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Wednesday, October 17, 2007

Regrets . . . I've had a few . . .

Would you like to know what I am listening to right now? Silence. Pure, golden silence. AJ is snoozing happily beside me and D is off in Dream Land. I have all fingers and toes crossed that the two prior days of nap strikage were just flukes and that we can hang on to this nap time a bit longer. Thank you so much for your encouragement and commiseration yesterday! It means the world to me.

Stressing out Thinking reflectively on D's nap times (and lack thereof) hearkens me back to a different place and time. A time when I was a shiny brand new mama (and by shiny, I mean shiny-faced due to lack of personal hygiene combined with not a just a few shed tears. And my - that sounds pitiful! It wasn't all that bad. I suppose.) Anyway, Shiny Brand New Mama spent the first three to four months of her oldest child's life completely, utterly, stupidly obsessed with her child's sleep, or lack thereof. See, a well-meaning family member had well-meaningly given Shiny Brand New Mama a copy of a book said family member had found to be helpful when her children were babies. The subtitle to this book is Giving Your Infant the Gift of Nighttime Sleep. Shiny Brand New Mama had read this book voraciously before her oldest was born and fully intended to follow all of the book's commandments in getting baby on a schedule so baby and Mama and Daddy could all sleep through the night by the time she was six weeks old. I mean, come on! Who wouldn't want that?!

Oh, sure, there were mamas on her mommy message board who tried to offer warnings about this book - that it was not only unnecessary (and actually quite unrealistic) to put baby on a schedule at such an early age, but it was also sometimes dangerous. Shiny Brand New Mama brushed off the warnings, thinking to herself that these mamas just didn't follow the plan correctly. Again, sleep through the night at six weeks! Come on, people! What on earth could be dangerous about that?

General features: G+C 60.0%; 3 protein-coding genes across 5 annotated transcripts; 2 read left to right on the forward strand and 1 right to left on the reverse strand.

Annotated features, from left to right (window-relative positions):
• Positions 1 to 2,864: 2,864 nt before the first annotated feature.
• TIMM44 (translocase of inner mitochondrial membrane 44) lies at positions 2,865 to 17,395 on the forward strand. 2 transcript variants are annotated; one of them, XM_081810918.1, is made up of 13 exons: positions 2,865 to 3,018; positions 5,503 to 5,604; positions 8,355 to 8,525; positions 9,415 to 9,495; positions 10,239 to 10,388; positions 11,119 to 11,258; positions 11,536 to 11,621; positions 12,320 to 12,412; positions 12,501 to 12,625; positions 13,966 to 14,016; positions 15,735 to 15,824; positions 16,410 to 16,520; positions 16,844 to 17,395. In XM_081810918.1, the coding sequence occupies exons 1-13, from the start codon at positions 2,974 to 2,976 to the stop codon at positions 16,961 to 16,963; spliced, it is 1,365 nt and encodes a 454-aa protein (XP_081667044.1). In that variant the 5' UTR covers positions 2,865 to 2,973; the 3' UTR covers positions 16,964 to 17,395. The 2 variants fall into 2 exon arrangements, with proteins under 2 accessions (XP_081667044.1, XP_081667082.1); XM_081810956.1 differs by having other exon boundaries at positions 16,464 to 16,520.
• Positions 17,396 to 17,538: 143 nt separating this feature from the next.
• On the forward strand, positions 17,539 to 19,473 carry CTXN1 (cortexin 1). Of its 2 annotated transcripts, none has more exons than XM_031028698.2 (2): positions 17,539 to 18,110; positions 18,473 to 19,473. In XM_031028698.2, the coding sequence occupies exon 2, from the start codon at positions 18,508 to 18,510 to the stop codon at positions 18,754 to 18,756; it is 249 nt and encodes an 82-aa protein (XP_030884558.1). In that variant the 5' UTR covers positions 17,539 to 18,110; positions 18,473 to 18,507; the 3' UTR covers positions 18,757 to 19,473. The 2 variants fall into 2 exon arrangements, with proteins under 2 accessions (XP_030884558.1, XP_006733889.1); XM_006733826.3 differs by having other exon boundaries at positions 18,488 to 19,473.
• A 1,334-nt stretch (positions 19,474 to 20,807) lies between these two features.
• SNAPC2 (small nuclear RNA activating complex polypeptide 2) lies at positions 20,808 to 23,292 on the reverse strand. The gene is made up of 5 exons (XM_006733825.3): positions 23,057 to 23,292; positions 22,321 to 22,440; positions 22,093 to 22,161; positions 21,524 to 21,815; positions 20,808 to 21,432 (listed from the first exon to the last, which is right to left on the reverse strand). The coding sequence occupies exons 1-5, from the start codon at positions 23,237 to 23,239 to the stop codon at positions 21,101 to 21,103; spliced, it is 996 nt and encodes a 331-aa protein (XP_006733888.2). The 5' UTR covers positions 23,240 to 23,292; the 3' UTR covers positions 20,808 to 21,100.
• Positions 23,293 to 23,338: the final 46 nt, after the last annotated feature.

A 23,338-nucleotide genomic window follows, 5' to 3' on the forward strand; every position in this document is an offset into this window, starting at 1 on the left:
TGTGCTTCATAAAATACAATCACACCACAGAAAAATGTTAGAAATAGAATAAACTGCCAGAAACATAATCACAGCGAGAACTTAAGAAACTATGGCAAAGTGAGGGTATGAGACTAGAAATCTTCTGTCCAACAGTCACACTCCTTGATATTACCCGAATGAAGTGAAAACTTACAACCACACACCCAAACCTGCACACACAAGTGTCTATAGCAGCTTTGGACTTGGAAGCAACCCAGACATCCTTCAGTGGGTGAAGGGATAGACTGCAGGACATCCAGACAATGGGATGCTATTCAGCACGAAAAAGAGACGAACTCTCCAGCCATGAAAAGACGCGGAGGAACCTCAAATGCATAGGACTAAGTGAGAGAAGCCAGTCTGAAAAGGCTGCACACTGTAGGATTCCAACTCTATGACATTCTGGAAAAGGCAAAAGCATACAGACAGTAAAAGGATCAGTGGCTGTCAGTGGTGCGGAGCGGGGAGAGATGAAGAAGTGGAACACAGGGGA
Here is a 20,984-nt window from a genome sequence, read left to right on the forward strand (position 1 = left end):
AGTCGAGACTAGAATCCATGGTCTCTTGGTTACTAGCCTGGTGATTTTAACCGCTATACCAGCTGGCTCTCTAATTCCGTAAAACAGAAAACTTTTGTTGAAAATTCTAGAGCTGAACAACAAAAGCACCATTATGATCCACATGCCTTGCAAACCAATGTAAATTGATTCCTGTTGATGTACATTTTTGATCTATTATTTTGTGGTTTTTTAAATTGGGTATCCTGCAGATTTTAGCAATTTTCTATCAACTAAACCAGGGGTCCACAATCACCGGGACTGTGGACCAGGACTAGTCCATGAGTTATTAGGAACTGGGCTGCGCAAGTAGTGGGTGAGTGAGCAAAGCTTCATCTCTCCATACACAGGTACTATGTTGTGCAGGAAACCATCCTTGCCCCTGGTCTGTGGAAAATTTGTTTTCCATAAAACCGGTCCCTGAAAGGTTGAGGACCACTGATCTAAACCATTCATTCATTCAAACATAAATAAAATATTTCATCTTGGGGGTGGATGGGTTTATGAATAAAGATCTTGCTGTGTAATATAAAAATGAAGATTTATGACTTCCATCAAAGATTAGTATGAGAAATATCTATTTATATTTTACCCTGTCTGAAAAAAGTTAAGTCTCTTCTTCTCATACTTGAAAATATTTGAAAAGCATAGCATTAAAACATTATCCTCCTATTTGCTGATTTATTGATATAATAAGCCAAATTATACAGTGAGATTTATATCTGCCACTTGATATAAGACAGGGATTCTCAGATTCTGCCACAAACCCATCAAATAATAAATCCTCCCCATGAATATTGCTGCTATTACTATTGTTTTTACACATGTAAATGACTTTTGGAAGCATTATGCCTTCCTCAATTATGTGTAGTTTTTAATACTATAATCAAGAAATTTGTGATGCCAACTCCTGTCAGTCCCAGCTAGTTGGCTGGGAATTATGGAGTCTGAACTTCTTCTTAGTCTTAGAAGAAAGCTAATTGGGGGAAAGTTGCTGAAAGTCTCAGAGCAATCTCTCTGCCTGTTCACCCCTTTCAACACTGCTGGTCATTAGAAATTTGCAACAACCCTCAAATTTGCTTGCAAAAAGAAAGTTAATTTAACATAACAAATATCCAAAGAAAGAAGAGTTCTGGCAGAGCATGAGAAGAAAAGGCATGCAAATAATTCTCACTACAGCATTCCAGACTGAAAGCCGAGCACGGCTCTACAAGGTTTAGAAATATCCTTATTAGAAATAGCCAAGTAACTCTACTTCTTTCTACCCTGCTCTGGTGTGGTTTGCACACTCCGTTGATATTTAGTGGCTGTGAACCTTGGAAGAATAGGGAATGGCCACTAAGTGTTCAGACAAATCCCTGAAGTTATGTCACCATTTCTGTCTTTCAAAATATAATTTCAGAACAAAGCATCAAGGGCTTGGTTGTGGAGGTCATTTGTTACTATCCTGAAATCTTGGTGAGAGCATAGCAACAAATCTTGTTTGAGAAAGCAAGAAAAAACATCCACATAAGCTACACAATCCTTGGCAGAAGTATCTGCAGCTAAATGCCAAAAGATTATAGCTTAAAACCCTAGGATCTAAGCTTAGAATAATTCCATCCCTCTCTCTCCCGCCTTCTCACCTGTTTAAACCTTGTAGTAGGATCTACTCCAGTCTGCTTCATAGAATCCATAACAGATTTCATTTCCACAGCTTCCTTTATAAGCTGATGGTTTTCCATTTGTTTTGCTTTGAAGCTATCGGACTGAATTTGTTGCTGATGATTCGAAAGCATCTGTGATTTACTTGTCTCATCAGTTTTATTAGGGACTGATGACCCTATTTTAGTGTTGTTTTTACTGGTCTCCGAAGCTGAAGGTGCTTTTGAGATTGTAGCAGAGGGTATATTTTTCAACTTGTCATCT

So the day came when Shiny Brand New Mama's baby woke up to the world, just about two weeks after her grand (albeit late) arrival. It become quite obvious to Shiny Brand New Mama that Baby didn't read a copy of this book with all that free time she had in-utero. No, in fact, this Baby was born with a plan. A plan to get her Mama to get to know what she needed to get acclimated to this big, scary new world. She tried and tried to tell her Mama that she had no intentions of being put on a schedule at this tender young age, but her Mama . . . well, she wasn't listening.

And so Shiny Brand New Mama and her Baby had a rough start. Mama kept a tediously detailed sleep journal, noting the exact minute Baby went to sleep and the exact minute she woke up and all of the various techniques she tried for getting Baby to go to sleep (except - heaven forbid! - rocking and holding and cuddling and slinging! Oh my, no. Gotta get Baby to be an independent sleeper, or you know what will happen . . . she'll need to be rocked to sleep until she is seven and she will never, no not ever, sleep through the night. And it will be all. your. fault.)

Well, very, very long story short, Brand Shiny New Mama spent most of Baby's early months wracked with guilt and plagued with tears over her inability to get Baby on The Schedule. Every time a friend or stranger innocently asked how she was sleeping at night, Brand Shiny New Mama cringed. And lied. Every New Mama knows that how her baby is sleeping at night is a direct reflection on how good of a mother she is. Or isn't.

I can write this now as a Not Quite Shiny Mama, a mama who looks back on those days with such regret. Not the aching, desperate kind of regret that follows me around all day. Nah. Just the resigned regret of knowing I missed out on such sweetness in D's earliest days. I missed out on having her sleep contently on my chest (as AJ is doing at this very moment). I missed nuzzling and snuggling her off to sleep. I missed experiencing the unforced rhythms of life with a newborn because I was so angry that she wouldn't sleep when she was "supposed to". I couldn't allow myself the joy of getting to know her amazing and vibrant personality because I was too busy fretting over how I was failing her. If only I had possessed a crystal ball in those days . . . some manner of seeing into the future and being able to be assured that yes, D would eventually be able to go to sleep without being rocked for even a minute. That, indeed, she would sleep through the night. It didn't happen until she was around two, but it happened. And it's wonderful. And she's wonderful. And I did not fail her.

Eventually, I found another book that brought me such peace in choosing to parent instinctively. Ah yes, when you know better, you do better. And the regrets - well, you accept them, even embrace them, because without them there is often little motivation for change.